At the seashore village, there are many widows: fishing boats often go out to sea and become lost in storms, along with their crew of men. The widowed women work by the sea, sharing their burdens and their loneliness with one another. Hae-sun (Ko Eun-ah) has only been married a short while, but her husband dies in a fierce storm and she becomes a widow. Sang-su (Shin Young-kyun) relentlessly pursues the young and attractive Hae-sun, and the two end up sleeping together. Hearing Sang-su brag all over the village that Hae-sun is now his woman, her mother-in-law (Hwang Jung-seun) and her brother-in-law (Lee Nak-hun) arrange for Hae-sun and Sang-su to leave the village together. The two wander from place to place, stopping at quarries and mountain villages. Hae-sun’s pretty face draws the attention of men wherever they go, and this makes Sang-su increasingly possessive of her. When a hunter starts eyeing Hae-sun, the enraged Sang-su murders him. Hae-sun faints from the shock, and Sang-su goes to fetch some medicine, but loses his footing near a cliff and falls to his death. In the end, Hae-sun returns to the seashore village, and the village women and her mother-in-law greet her back with open arms. —IMDb
Born in 1929, KIM Soo-yong is a legendary senior figure in Korea’s film industry. He made his debut in 1958 with and directed more than 100 movies through 1999 with . He made many popular commercial films of the past decades, such as (1965) as well as some 50 literary movies based on popular Korean novels such as (1965) and < The Foggy Town>(1967). In his later years, Kim Soo-yong served as an administrator in various capacity. He was the first movie director to serve as the president of the prestigious [The National Academy of Arts]. As the chairman of Korea Media Rating Board from 1998 for six years, he helped relax the censorship criteria on movies. Thanks to this, movies with highly sexual contents such as by [JANG Sun-woo] and by [PARK Jin-pyo] could be released without much commotion. —koreanfilm.or.kr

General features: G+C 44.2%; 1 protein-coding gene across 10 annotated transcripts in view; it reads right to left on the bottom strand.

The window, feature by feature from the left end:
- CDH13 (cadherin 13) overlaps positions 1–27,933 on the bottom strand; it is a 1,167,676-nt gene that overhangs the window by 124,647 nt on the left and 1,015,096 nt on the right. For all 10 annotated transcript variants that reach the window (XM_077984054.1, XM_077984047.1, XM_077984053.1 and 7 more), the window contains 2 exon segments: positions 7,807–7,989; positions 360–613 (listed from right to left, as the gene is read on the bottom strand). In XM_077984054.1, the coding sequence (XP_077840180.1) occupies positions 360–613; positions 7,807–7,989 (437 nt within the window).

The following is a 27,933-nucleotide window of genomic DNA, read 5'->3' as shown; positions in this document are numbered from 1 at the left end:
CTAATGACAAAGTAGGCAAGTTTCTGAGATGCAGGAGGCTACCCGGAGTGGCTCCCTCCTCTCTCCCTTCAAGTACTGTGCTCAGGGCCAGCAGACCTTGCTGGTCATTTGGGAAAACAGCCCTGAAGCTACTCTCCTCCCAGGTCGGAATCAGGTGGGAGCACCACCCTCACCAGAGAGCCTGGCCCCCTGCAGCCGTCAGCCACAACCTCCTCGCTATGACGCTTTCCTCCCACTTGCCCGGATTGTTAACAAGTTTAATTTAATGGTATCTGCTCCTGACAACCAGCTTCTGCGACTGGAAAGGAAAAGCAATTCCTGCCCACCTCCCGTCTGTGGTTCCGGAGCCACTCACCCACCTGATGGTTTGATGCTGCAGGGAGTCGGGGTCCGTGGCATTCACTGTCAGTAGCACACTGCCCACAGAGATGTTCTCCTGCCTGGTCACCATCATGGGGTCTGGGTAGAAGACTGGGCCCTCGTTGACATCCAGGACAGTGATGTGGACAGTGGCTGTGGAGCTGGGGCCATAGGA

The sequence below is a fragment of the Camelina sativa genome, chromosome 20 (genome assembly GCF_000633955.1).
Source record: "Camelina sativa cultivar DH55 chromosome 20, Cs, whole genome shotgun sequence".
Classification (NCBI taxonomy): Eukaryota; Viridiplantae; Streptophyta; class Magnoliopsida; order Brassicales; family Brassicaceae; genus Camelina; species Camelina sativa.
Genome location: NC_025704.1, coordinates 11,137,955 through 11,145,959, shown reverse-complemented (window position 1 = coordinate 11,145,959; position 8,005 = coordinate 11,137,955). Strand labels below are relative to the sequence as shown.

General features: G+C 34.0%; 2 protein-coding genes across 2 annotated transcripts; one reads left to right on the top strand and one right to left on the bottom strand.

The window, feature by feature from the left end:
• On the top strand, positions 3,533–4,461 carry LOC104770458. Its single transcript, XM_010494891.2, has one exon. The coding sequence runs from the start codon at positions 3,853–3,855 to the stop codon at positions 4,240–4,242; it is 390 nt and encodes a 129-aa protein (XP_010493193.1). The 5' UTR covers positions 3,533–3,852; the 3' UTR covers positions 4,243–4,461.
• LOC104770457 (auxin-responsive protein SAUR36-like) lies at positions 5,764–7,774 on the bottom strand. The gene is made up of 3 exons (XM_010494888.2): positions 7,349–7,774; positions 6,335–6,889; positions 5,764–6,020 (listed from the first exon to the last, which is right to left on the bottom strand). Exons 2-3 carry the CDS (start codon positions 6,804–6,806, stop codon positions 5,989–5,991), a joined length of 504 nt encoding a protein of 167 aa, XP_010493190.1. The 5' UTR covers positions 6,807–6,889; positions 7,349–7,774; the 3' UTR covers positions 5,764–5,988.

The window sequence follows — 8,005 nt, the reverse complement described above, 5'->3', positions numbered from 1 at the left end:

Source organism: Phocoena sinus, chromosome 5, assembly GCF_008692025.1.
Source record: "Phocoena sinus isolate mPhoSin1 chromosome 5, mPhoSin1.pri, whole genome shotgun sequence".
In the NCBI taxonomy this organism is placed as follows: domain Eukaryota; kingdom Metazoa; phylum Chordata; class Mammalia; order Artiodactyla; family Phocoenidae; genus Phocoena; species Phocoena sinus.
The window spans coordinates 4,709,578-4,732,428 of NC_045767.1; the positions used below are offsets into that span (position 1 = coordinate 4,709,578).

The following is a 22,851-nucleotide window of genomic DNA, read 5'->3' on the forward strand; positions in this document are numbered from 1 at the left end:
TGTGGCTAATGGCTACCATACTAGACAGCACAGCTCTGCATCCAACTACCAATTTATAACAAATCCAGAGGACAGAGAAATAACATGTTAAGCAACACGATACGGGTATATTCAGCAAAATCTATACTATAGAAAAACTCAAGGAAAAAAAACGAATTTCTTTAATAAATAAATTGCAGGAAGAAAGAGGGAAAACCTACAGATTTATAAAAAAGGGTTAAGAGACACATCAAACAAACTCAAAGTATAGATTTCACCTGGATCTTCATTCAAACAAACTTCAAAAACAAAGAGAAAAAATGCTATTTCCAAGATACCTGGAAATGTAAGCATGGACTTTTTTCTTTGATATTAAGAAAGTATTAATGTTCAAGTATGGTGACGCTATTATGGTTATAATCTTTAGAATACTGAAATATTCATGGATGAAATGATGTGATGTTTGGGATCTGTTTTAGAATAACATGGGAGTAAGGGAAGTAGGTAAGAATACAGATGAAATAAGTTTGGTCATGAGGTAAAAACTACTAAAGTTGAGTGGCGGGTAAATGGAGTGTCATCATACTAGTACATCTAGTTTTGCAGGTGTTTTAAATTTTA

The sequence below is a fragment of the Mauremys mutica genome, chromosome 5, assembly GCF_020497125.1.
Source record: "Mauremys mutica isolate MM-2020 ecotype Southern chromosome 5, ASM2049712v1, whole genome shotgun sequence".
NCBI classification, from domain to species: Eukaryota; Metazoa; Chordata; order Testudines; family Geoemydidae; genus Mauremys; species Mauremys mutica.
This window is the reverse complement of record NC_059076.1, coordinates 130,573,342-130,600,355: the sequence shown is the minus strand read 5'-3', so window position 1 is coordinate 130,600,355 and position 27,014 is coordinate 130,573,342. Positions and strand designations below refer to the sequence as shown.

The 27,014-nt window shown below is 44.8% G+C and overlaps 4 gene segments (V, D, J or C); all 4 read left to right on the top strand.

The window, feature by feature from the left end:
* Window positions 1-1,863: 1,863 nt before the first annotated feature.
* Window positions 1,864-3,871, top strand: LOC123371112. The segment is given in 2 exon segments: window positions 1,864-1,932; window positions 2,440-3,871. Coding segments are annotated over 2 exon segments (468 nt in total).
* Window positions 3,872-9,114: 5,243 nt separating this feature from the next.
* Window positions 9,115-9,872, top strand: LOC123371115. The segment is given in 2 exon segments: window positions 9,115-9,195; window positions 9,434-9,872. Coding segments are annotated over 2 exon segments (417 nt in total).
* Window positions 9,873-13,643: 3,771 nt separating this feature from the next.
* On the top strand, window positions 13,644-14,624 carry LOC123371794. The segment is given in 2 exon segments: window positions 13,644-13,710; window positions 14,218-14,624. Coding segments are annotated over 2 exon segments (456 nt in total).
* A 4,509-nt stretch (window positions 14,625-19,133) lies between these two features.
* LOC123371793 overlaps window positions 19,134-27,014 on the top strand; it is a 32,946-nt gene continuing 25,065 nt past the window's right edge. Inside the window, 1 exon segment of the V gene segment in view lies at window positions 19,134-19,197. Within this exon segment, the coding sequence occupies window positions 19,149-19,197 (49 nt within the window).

A touching and lyrical little melodrama. The place you grow up sometimes becomes apart of you and even when you have no practical reason to be there anymore, deep down you long for it. Hae-sun knows she will be happier with Sang-su even if it means not being near the sea, but she holds on to everything that reminds her of it. As her mother in law puts it "I don't think we could sleep without the sound of the ocean".